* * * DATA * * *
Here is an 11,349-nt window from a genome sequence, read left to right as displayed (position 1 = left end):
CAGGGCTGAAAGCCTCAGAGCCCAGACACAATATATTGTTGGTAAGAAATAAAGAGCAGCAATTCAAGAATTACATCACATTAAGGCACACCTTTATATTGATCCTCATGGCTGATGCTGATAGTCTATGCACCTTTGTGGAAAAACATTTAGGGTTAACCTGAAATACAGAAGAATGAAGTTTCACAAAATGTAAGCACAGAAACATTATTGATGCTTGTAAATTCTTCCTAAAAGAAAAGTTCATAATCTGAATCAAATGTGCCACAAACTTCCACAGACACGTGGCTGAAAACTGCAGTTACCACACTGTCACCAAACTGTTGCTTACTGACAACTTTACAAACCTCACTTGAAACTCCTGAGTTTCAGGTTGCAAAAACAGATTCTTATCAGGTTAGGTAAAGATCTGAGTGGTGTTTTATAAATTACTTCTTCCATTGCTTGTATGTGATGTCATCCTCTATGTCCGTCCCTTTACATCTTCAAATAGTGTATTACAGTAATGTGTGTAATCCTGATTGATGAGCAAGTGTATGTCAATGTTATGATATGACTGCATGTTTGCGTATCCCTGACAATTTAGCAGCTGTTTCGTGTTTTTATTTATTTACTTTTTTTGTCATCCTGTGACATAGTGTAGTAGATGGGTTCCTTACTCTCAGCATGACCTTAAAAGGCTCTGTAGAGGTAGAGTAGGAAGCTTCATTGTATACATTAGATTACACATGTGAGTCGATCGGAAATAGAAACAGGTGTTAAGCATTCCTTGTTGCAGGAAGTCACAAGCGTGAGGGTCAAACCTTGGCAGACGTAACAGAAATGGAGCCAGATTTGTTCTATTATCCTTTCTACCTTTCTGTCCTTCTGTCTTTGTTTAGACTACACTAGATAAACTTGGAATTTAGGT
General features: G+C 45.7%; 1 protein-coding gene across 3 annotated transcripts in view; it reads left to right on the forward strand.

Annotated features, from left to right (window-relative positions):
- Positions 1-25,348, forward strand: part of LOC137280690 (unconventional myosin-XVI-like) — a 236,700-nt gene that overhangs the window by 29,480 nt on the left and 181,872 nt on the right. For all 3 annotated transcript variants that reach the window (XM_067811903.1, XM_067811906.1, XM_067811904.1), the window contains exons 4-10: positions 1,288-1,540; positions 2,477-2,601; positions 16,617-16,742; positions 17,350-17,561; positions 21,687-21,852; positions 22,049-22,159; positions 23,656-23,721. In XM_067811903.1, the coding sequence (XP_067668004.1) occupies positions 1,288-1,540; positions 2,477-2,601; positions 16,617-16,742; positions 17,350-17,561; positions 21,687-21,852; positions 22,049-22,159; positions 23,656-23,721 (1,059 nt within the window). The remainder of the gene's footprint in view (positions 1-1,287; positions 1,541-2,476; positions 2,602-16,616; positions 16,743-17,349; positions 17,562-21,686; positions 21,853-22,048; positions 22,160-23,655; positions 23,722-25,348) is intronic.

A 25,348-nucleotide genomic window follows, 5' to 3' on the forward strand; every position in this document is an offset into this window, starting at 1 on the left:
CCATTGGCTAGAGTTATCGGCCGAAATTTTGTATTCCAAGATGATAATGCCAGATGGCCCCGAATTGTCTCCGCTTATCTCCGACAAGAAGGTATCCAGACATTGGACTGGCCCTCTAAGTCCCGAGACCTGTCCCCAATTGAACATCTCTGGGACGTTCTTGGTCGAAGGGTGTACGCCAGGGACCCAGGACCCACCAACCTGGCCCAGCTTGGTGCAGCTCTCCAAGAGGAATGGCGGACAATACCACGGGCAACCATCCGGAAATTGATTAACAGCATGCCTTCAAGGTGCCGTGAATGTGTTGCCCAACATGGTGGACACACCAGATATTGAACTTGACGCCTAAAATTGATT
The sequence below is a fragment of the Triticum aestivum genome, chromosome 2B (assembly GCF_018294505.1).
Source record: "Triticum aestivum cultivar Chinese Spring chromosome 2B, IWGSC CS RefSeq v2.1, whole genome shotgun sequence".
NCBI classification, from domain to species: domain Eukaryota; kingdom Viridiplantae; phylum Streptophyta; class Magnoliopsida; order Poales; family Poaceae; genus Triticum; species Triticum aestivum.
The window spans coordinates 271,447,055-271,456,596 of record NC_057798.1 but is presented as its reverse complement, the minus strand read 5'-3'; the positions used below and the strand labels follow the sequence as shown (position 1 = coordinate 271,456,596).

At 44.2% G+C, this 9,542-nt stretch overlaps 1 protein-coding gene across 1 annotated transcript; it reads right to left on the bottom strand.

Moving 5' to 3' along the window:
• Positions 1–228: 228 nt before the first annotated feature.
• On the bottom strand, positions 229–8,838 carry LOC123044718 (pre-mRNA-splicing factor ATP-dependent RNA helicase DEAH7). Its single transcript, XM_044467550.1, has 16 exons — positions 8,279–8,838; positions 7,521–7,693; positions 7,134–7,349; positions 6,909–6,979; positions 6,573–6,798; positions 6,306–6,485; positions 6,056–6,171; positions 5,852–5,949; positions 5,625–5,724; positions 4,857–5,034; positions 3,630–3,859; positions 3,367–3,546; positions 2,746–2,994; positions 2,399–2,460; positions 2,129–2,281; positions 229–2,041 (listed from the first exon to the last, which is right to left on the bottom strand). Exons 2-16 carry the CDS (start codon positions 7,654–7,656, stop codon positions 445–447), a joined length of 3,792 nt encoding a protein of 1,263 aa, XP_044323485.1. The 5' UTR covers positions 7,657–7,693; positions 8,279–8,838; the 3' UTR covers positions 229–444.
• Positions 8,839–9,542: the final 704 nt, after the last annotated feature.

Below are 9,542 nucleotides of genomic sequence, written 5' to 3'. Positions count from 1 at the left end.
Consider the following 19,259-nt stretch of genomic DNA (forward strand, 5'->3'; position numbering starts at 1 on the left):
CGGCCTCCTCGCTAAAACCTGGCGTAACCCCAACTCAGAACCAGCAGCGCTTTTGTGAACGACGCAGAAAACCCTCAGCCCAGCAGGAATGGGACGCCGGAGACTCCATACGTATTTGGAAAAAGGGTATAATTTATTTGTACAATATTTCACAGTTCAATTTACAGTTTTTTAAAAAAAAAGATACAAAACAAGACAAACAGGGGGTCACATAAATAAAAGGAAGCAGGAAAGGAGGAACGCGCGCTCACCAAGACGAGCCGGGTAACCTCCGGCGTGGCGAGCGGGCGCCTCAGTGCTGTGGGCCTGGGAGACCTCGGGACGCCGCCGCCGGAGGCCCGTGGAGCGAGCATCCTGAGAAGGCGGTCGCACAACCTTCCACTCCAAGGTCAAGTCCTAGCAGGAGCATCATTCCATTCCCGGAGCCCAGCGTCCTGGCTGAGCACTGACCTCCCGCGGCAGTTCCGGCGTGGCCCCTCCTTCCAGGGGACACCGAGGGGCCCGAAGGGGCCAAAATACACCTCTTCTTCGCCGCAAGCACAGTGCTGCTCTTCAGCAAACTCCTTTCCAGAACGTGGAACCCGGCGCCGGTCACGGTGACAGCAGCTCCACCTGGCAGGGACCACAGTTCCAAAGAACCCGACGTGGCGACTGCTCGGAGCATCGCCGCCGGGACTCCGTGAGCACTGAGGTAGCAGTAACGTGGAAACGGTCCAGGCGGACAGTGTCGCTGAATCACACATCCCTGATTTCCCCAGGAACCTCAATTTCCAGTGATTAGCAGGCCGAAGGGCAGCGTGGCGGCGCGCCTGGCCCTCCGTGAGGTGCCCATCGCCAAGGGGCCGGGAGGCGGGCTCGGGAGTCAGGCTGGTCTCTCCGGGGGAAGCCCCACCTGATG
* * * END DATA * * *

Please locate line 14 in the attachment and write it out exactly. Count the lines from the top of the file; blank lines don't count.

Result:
• Positions 1–228: 228 nt before the first annotated feature.